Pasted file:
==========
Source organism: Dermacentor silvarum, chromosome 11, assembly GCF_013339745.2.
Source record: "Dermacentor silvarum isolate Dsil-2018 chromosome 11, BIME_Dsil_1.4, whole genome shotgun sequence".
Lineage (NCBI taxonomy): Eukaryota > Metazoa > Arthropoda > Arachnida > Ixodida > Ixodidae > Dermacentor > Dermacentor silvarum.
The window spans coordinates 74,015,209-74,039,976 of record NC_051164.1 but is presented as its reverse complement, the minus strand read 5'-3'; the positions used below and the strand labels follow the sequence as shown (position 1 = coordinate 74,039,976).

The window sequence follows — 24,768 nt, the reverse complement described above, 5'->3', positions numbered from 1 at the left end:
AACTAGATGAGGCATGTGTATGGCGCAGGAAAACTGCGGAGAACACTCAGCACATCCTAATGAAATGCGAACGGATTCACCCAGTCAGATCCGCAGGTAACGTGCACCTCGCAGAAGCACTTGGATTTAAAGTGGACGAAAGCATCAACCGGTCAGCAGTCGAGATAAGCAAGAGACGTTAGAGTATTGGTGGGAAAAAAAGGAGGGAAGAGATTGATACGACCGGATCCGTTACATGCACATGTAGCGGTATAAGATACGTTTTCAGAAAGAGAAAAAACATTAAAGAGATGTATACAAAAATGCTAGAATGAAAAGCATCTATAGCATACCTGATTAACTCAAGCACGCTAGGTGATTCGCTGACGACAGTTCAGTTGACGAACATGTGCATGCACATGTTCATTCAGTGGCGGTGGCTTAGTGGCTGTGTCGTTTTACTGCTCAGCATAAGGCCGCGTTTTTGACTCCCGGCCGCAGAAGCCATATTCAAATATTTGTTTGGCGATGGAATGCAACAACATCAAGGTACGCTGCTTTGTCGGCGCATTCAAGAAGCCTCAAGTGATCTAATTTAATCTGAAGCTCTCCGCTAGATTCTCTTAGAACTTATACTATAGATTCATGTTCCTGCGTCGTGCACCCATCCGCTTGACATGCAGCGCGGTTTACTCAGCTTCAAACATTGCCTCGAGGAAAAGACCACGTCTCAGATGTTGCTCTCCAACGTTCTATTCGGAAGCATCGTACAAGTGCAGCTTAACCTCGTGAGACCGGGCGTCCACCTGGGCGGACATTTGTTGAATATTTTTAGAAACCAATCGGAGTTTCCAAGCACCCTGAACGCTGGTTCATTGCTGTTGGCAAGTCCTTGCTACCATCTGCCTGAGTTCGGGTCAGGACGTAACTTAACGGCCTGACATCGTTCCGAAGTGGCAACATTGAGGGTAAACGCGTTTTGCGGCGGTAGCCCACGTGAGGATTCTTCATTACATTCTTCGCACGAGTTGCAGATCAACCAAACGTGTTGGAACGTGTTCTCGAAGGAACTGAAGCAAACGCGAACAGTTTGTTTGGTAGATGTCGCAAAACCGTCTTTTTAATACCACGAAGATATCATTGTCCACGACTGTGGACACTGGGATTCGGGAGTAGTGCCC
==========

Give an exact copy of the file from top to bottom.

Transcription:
Source organism: Dermacentor silvarum, chromosome 11, assembly GCF_013339745.2.
Source record: "Dermacentor silvarum isolate Dsil-2018 chromosome 11, BIME_Dsil_1.4, whole genome shotgun sequence".
Lineage (NCBI taxonomy): Eukaryota > Metazoa > Arthropoda > Arachnida > Ixodida > Ixodidae > Dermacentor > Dermacentor silvarum.
The window spans coordinates 74,015,209-74,039,976 of record NC_051164.1 but is presented as its reverse complement, the minus strand read 5'-3'; the positions used below and the strand labels follow the sequence as shown (position 1 = coordinate 74,039,976).

The window sequence follows — 24,768 nt, the reverse complement described above, 5'->3', positions numbered from 1 at the left end:
AACTAGATGAGGCATGTGTATGGCGCAGGAAAACTGCGGAGAACACTCAGCACATCCTAATGAAATGCGAACGGATTCACCCAGTCAGATCCGCAGGTAACGTGCACCTCGCAGAAGCACTTGGATTTAAAGTGGACGAAAGCATCAACCGGTCAGCAGTCGAGATAAGCAAGAGACGTTAGAGTATTGGTGGGAAAAAAAGGAGGGAAGAGATTGATACGACCGGATCCGTTACATGCACATGTAGCGGTATAAGATACGTTTTCAGAAAGAGAAAAAACATTAAAGAGATGTATACAAAAATGCTAGAATGAAAAGCATCTATAGCATACCTGATTAACTCAAGCACGCTAGGTGATTCGCTGACGACAGTTCAGTTGACGAACATGTGCATGCACATGTTCATTCAGTGGCGGTGGCTTAGTGGCTGTGTCGTTTTACTGCTCAGCATAAGGCCGCGTTTTTGACTCCCGGCCGCAGAAGCCATATTCAAATATTTGTTTGGCGATGGAATGCAACAACATCAAGGTACGCTGCTTTGTCGGCGCATTCAAGAAGCCTCAAGTGATCTAATTTAATCTGAAGCTCTCCGCTAGATTCTCTTAGAACTTATACTATAGATTCATGTTCCTGCGTCGTGCACCCATCCGCTTGACATGCAGCGCGGTTTACTCAGCTTCAAACATTGCCTCGAGGAAAAGACCACGTCTCAGATGTTGCTCTCCAACGTTCTATTCGGAAGCATCGTACAAGTGCAGCTTAACCTCGTGAGACCGGGCGTCCACCTGGGCGGACATTTGTTGAATATTTTTAGAAACCAATCGGAGTTTCCAAGCACCCTGAACGCTGGTTCATTGCTGTTGGCAAGTCCTTGCTACCATCTGCCTGAGTTCGGGTCAGGACGTAACTTAACGGCCTGACATCGTTCCGAAGTGGCAACATTGAGGGTAAACGCGTTTTGCGGCGGTAGCCCACGTGAGGATTCTTCATTACATTCTTCGCACGAGTTGCAGATCAACCAAACGTGTTGGAACGTGTTCTCGAAGGAACTGAAGCAAACGCGAACAGTTTGTTTGGTAGATGTCGCAAAACCGTCTTTTTAATACCACGAAGATATCATTGTCCACGACTGTGGACACTGGGATTCGGGAGTAGTGCCC